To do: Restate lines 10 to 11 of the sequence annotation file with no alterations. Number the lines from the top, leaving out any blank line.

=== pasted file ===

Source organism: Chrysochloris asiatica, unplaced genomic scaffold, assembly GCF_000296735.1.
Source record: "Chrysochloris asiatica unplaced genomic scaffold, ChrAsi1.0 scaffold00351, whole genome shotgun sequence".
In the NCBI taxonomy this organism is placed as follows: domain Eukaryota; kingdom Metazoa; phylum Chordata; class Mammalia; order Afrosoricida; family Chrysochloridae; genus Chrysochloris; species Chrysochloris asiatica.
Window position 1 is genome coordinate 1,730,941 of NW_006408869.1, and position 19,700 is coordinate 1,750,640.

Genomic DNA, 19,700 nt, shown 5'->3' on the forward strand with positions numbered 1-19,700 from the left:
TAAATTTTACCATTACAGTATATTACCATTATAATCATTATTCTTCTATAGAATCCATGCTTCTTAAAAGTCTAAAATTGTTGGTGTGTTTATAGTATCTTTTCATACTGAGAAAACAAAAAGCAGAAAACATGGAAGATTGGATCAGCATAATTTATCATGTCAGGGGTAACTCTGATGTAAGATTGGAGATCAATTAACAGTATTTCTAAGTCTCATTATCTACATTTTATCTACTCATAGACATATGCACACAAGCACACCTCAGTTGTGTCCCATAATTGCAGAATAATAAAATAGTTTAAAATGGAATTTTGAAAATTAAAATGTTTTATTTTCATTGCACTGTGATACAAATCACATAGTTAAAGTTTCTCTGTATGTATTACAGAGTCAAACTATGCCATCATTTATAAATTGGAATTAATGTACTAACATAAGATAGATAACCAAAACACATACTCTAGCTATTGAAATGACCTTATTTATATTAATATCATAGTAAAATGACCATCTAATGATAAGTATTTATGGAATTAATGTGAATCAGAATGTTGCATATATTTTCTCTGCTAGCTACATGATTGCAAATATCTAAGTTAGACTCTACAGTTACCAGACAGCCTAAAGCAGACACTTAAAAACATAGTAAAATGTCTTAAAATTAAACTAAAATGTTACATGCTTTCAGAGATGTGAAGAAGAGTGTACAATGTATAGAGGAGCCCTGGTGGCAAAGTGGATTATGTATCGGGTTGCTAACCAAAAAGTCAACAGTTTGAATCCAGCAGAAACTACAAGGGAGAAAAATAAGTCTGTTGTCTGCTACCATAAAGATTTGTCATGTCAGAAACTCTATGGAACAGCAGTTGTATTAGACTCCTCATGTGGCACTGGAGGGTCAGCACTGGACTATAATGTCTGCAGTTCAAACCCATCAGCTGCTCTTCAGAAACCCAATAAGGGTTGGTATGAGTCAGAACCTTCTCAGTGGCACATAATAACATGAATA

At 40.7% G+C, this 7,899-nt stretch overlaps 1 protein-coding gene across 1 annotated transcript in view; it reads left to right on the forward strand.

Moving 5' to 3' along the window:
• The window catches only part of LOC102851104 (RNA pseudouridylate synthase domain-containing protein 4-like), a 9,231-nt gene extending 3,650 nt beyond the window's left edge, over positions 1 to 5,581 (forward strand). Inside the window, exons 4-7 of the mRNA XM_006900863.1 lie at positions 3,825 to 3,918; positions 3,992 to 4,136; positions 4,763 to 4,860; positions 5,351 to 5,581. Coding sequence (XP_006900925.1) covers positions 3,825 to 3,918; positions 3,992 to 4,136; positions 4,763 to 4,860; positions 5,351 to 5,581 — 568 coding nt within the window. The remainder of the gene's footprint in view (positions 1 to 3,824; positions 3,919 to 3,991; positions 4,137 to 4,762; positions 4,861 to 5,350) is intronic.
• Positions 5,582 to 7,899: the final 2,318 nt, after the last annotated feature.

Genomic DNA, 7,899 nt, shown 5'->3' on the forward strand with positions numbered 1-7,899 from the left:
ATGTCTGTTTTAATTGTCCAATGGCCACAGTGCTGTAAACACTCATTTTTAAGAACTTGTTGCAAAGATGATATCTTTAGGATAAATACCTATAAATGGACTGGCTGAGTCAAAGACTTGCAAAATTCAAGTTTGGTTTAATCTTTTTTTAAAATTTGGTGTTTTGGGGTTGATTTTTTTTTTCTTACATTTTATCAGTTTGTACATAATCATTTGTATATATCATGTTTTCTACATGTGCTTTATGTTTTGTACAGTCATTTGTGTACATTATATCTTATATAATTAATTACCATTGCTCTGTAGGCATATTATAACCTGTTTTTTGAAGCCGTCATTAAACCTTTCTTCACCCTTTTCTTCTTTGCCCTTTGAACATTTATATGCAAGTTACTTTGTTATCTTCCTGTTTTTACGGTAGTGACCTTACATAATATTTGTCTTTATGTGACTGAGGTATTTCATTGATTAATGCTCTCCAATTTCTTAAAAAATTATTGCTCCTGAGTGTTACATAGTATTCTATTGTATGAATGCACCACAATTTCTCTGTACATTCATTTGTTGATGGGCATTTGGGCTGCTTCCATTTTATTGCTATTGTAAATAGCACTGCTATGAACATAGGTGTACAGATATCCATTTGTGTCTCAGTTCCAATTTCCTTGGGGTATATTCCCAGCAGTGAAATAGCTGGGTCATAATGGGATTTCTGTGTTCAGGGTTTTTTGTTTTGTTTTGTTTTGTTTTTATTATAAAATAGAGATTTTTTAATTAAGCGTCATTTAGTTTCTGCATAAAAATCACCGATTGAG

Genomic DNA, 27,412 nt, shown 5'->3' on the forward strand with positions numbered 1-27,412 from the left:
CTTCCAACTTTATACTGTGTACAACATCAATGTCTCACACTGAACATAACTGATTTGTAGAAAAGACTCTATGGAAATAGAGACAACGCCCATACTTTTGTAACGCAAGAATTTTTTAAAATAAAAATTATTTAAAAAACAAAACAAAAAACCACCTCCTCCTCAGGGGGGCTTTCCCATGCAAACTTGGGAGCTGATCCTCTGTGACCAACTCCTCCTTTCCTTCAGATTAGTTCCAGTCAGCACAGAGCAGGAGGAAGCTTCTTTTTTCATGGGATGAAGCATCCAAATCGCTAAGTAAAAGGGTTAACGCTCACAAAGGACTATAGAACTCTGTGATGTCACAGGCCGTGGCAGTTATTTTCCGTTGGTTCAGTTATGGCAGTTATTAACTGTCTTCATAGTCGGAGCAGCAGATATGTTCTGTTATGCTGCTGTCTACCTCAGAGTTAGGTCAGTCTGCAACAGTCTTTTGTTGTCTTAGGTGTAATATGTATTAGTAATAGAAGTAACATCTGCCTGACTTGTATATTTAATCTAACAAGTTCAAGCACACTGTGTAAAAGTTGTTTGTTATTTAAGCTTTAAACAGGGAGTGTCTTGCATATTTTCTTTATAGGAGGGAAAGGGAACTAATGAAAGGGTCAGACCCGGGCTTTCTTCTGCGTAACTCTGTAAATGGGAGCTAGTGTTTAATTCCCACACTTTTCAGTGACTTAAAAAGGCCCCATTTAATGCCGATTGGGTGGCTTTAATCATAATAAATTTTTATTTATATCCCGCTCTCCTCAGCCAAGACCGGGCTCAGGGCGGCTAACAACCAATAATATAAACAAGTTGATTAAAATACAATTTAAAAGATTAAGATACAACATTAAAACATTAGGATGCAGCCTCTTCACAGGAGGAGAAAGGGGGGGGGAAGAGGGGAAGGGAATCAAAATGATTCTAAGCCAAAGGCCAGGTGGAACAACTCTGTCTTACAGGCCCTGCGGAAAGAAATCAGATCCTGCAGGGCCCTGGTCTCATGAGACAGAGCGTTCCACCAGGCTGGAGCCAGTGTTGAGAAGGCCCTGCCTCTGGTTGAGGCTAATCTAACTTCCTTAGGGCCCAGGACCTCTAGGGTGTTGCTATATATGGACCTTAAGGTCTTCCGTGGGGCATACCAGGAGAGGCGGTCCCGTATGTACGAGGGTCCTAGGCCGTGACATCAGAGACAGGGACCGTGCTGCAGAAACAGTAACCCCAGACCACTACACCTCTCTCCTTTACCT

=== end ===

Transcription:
• Positions 5,582 to 7,899: the final 2,318 nt, after the last annotated feature.

Genomic DNA, 7,899 nt, shown 5'->3' on the forward strand with positions numbered 1-7,899 from the left: